Click here to view
|Figure 2: Numerous hyperkeratosis skin lesions on the right hip (left) and back (right). Bowen's disease with possible malignant changes was suspected|
Click here to view
|Figure 3: Post-IV contrast computerized tomography scan revealed a soft-tissue mass in the right anterior chest wall, sized 45 mm × 133 mm × 83 mm, with invasion into the pectoris major muscle and skin. The mass had an irregular surface and heterogeneous attenuation|
Click here to view
|Figure 4: Malignant peripheral nerve sheath tumor composed of round to spindle-shaped cells with pleomorphic and hyperchromatic nuclei and abundant, faintly eosinophilic cytoplasm, ×100 (a); S-100 positive, ×100 (b); necrotic malignant peripheral nerve sheath tumor, ×100 (c); spindle pattern of malignant peripheral nerve sheath tumor, ×100 (d); mitotic malignant peripheral nerve sheath tumor, ×400 (e), epithelioid pattern of malignant peripheral nerve sheath tumor, ×400 (f)|
Click here to view
|Figure 5: Bowen's disease was confirmed in the lesion superior to the epithelioid malignant peripheral nerve sheath tumor|
Click here to view
This study was performed according to the Code of Ethics of the World Medical Association (Declaration of Helsinki). Oral informed consent was obtained from the patient.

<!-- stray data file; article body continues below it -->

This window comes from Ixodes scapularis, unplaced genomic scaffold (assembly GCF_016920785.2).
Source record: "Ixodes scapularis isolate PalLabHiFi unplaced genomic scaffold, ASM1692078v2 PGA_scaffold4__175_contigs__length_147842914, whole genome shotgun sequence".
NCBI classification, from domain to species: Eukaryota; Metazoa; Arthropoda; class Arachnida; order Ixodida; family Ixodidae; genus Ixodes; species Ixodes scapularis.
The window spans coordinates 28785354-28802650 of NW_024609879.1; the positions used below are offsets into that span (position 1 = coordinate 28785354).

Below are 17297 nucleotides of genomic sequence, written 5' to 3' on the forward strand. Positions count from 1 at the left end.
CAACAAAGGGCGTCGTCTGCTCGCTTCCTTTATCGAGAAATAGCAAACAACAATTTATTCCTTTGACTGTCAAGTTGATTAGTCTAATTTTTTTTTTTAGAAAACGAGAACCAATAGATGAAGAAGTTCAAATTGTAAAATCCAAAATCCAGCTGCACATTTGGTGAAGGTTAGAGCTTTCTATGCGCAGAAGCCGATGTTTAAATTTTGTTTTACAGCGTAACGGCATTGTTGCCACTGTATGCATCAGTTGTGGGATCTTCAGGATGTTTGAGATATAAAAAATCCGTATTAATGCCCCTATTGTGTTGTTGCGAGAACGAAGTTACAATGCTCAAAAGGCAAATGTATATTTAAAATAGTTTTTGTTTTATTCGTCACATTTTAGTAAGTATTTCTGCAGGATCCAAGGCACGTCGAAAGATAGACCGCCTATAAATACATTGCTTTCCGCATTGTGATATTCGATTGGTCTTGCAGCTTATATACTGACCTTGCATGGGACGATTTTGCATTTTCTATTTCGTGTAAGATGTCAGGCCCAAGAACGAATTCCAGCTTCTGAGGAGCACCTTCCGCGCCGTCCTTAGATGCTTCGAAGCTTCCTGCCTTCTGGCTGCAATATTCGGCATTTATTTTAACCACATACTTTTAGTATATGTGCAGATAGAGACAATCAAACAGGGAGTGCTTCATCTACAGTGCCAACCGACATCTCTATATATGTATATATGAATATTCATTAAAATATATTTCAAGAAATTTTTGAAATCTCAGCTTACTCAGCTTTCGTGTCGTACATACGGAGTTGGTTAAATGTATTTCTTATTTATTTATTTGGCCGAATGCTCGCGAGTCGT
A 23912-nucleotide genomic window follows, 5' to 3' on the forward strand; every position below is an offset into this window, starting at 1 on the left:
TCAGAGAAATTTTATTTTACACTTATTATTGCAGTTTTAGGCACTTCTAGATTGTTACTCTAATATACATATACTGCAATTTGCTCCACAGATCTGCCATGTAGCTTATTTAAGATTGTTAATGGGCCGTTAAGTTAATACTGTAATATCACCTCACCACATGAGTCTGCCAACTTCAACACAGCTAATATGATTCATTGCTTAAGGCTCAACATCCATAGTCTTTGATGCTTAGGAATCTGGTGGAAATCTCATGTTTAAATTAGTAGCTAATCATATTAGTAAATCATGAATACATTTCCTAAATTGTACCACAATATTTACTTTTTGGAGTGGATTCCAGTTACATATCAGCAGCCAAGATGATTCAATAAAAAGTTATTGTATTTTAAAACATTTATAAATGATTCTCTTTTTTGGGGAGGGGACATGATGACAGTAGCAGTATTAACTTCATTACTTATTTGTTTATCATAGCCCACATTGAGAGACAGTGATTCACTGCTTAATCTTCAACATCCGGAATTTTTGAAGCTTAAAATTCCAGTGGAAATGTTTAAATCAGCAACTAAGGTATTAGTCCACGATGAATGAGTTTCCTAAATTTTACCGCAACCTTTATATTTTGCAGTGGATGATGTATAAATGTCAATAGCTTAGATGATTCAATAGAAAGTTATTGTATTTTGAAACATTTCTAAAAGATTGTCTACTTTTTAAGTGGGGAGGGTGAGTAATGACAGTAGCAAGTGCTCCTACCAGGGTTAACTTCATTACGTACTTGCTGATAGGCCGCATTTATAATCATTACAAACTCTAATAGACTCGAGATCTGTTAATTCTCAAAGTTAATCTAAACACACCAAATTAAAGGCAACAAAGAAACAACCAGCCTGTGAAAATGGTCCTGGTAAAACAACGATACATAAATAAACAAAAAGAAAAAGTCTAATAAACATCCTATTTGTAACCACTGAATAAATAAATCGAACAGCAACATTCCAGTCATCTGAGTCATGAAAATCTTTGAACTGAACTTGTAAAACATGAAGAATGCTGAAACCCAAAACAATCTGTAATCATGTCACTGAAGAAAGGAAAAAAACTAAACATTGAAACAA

| Discussion|| |
Arsenic-contaminated areas are found across most of Southeast Asia, including Japan, India, Malaysia, Thailand, and Taiwan. In the 1970s, approximately 100,000 people residing on the Southwest coast of Taiwan developed Blackfoot disease, and the disease was more predominant in men (male:female ratio - 2.9:1). Before the 1970s, people in this region drank groundwater daily and used it for crop irrigation. The arsenic level of well water in this area was approximately 0.4–0.6 ppm, while the normal upper limit was 0.10 ppm. In humans, the normal average level is 0.05 mg of arsenic per 100 mg of hair, with an acceptable range of 0.025–0.088 mg. Pubic hair is more useful for estimation of chronic arsenic intoxication because of its slower growth and lower contamination. When the concentration of arsenic in hair is higher than 0.1 mg/100 mg of hair, chronic arsenic poisoning is strongly suspected.